As of September 3, 2021, the temporary stay remains in effect.

Summary Authors

Susie Choi (2/9/2017)

Lauren Yu (9/3/2021)

Related Cases

Illinois v. City of Chicago, Northern District of Illinois (2017)

People


Attorneys(s) for Plaintiff

Grossman, Harvey (Illinois)

Sheley, Karen A (Illinois)

Attorneys(s) for Defendant

Flessner, Mark A. (Illinois)

McCarthy, Garry F. (Illinois)

Patton, Stephen Ray (Illinois)

Expert/Monitor/Master

Hickey, Margaret A (Illinois)

Keys, Arlander (Illinois)

Attorneys(s) for Plaintiff

Grossman, Harvey (Illinois)

Sheley, Karen A (Illinois)

Attorneys(s) for Defendant

Flessner, Mark A. (Illinois)

McCarthy, Garry F. (Illinois)

Patton, Stephen Ray (Illinois)

Expert/Monitor/Master

Hickey, Margaret A (Illinois)

Keys, Arlander (Illinois)

Documents in the Clearinghouse

Resources

Title Description External URL Date / External URL

Independent Consultant Releases New Stop & Frisk Report for the City of Chicago

ACLU Illinois

Former U.S. Magistrate Judge Arlander Keys today released the latest report on investigatory stops and protective pat downs by Chicago Police officers. The report is the most recent evaluation of dat… March 7, 2018

March 7, 2018

https://www.aclu-il.org/...

Period 3 and 4 - Stop and Frisk Report, CY2017

ACLU Illinois

This is the third report conducted by retired Magistrate Judge Arlander Keys as a result of a 2015 agreement between the City of Chicago and the ACLU. The agreement followed an ACLU report showing th… Oct. 17, 2019

Oct. 17, 2019

https://www.aclu-il.org/...

2015 Stop and Frisk Report

ACLU Illinois

Chicago has failed to train, supervise and monitor law enforcement in minority communities for decades, resulting in a failure to ensure that officers’ use of stop and frisk is lawful. This report co… March 20, 2015

March 20, 2015

https://www.aclu-il.org/...

March 2017 Stop & Frisk Report

ACLU Illinois

March 24, 2017 -- Independent consultant and former U.S. Magistrate Judge Arlander Keys released his first semiannual report pursuant to the 2015 investigatory stop and protective pat down agreement … July 11, 2017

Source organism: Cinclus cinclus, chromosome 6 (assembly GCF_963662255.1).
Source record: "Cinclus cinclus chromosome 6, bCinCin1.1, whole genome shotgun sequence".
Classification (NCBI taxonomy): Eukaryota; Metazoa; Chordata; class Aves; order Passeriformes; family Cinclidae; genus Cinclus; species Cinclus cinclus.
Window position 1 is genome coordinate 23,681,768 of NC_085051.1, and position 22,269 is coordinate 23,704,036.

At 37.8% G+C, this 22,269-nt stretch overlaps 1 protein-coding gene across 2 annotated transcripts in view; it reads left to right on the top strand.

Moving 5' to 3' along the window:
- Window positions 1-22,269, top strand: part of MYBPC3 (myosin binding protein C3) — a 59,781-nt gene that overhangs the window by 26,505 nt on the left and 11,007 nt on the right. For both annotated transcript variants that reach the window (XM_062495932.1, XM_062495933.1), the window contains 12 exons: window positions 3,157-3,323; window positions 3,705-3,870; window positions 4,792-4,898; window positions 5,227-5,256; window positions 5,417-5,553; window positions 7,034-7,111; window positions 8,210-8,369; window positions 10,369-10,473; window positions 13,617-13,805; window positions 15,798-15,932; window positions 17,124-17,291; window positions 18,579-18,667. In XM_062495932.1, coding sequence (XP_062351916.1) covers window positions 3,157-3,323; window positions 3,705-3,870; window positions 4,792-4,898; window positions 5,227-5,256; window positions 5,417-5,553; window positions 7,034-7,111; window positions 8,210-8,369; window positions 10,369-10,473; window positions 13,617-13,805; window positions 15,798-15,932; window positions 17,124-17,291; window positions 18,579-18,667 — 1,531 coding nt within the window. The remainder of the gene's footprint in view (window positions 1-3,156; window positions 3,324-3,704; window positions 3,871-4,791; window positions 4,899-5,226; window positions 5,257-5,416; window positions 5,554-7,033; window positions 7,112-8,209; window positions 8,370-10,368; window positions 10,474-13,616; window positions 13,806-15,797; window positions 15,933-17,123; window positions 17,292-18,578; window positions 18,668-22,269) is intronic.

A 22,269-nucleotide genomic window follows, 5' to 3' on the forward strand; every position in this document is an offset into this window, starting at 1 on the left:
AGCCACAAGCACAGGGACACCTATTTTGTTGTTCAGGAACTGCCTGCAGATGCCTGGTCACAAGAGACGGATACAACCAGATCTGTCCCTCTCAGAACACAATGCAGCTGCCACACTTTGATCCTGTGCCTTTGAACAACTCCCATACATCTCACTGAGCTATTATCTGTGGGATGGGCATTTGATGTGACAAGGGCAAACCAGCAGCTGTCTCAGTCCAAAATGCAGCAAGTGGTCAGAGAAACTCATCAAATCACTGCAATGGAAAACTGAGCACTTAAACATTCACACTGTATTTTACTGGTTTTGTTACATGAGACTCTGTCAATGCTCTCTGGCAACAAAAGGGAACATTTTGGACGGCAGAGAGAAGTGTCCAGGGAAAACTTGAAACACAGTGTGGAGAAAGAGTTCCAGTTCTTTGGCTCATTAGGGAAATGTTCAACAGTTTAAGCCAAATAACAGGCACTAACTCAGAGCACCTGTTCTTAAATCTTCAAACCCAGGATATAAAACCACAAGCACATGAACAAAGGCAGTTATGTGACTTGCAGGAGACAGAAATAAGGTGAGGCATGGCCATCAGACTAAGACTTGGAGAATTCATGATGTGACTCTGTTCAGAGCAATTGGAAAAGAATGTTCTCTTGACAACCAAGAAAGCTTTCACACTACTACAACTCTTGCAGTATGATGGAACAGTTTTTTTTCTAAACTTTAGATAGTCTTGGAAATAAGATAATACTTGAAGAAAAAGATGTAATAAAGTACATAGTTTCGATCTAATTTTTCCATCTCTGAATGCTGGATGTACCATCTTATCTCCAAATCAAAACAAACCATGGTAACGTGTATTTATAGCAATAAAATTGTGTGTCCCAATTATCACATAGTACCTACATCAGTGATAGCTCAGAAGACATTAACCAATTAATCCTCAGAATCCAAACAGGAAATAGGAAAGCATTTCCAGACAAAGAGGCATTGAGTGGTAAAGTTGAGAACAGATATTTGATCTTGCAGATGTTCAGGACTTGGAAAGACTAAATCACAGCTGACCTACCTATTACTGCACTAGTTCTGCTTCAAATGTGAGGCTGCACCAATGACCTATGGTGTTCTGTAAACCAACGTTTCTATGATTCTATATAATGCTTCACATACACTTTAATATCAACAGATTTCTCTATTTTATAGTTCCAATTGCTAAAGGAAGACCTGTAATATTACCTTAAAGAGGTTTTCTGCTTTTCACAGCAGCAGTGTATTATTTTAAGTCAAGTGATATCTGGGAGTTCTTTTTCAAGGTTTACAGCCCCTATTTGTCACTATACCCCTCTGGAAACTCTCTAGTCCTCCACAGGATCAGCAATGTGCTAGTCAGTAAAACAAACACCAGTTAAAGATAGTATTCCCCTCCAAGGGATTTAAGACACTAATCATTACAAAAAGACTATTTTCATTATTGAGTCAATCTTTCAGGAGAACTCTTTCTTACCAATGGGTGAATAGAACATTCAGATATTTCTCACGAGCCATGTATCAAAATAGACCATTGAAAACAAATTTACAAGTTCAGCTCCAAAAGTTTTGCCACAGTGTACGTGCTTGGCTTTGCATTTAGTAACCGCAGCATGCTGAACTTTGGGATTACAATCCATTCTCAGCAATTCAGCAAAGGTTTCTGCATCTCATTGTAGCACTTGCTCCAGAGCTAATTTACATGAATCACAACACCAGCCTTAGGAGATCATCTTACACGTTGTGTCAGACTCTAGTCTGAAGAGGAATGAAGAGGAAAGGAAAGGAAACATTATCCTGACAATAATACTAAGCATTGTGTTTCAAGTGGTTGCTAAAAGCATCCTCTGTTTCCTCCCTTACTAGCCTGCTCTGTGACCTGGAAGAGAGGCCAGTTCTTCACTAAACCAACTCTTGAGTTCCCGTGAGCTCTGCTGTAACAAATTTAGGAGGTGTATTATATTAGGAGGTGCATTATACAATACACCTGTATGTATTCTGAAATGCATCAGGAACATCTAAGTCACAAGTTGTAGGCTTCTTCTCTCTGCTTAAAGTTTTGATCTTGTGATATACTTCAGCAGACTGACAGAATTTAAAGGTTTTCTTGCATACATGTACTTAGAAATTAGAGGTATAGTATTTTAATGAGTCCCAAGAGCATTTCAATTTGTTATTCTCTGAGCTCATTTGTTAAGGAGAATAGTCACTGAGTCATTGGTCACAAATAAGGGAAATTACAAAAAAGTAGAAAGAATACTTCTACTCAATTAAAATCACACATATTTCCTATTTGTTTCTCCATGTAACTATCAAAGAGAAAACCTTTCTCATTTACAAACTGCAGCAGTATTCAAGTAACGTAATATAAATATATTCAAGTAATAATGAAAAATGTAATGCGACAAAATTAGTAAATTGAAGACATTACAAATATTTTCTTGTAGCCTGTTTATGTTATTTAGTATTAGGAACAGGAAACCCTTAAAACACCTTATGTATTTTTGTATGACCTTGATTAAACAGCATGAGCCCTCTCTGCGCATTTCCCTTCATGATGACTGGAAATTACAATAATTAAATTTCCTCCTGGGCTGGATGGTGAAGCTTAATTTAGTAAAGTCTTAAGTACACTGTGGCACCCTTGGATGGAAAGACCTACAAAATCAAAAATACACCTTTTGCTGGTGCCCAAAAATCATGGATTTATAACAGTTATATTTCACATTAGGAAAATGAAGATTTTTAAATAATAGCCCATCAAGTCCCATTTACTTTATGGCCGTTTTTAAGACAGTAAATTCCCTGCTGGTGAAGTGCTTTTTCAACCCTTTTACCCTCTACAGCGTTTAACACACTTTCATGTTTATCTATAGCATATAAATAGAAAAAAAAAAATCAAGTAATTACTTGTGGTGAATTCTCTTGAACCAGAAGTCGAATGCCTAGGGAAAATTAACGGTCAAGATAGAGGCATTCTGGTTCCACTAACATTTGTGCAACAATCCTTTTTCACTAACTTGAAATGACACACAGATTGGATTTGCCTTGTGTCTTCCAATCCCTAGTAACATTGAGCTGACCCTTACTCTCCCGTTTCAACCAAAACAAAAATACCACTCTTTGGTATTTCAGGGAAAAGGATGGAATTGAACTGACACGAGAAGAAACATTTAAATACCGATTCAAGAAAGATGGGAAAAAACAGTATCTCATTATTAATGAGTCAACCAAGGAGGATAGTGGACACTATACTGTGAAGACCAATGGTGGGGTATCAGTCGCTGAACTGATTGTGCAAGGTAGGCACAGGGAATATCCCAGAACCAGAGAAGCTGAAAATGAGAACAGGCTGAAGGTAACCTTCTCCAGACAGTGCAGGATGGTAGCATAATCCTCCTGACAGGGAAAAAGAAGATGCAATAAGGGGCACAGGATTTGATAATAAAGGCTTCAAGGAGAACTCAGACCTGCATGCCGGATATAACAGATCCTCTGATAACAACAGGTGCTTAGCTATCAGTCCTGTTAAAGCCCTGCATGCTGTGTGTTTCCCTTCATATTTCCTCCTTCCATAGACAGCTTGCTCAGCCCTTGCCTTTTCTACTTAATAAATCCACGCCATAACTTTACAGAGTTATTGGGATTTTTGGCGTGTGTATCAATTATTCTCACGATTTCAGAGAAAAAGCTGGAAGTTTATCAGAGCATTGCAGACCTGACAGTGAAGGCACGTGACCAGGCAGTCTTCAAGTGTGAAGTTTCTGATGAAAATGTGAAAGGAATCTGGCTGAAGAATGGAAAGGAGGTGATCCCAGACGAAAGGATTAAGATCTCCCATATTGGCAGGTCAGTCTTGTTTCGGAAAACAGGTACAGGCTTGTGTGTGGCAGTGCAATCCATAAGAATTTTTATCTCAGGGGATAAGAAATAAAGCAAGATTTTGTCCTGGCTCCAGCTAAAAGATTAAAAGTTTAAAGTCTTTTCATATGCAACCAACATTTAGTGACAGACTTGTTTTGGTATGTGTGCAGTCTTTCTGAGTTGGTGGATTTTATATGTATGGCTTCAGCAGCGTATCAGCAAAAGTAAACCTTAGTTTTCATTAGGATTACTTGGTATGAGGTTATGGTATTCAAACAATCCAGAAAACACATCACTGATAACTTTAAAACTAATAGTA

July 11, 2017

https://www.aclu-il.org/...

Stop and Frisk

ACLU Illinois

In August of 2015, shortly after the ACLU released a groundbreaking report, the ACLU of Illinois and the Chicago Police Department (CPD) reached a landmark settlement agreement to reform the practice… March 19, 2021

March 19, 2021

https://www.aclu-il.org/...

Docket

Last updated May 11, 2022, 8 p.m.

Docket sheet not available via the Clearinghouse.

Case Details

State / Territory: Illinois

Case Type(s):

Policing

Key Dates

Filing Date: Aug. 7, 2015

Case Ongoing: Yes

Plaintiffs

Plaintiff Description:

American Civil Liberties Union of Illinois (ACLU)

Plaintiff Type(s):

Non-profit NON-religious organization

Attorney Organizations:

ACLU Affiliates (any)

Public Interest Lawyer: Yes

Filed Pro Se: No

Class Action Sought: No

Class Action Outcome: Not sought

Defendants

Chicago Police Department (City of Chicago), City

Defendant Type(s):

Law-enforcement

Case Details

Causes of Action:

State law

Constitutional Clause(s):

Unreasonable search and seizure

Special Case Type(s):

Out-of-court

Availably Documents:

Injunctive (or Injunctive-like) Relief

Outcome

Prevailing Party: Plaintiff

Nature of Relief:

Injunction / Injunctive-like Settlement

Source of Relief:

Settlement

Form of Settlement:

Private Settlement Agreement

Order Duration: 2015 - None

Content of Injunction:

Monitoring

Reporting

Required disclosure

Training

Issues

General:

Disparate Impact

Failure to train

Racial profiling

Search policies

Discrimination-basis:

Race discrimination

Race:

Black

National Origin/Ethnicity:

Hispanic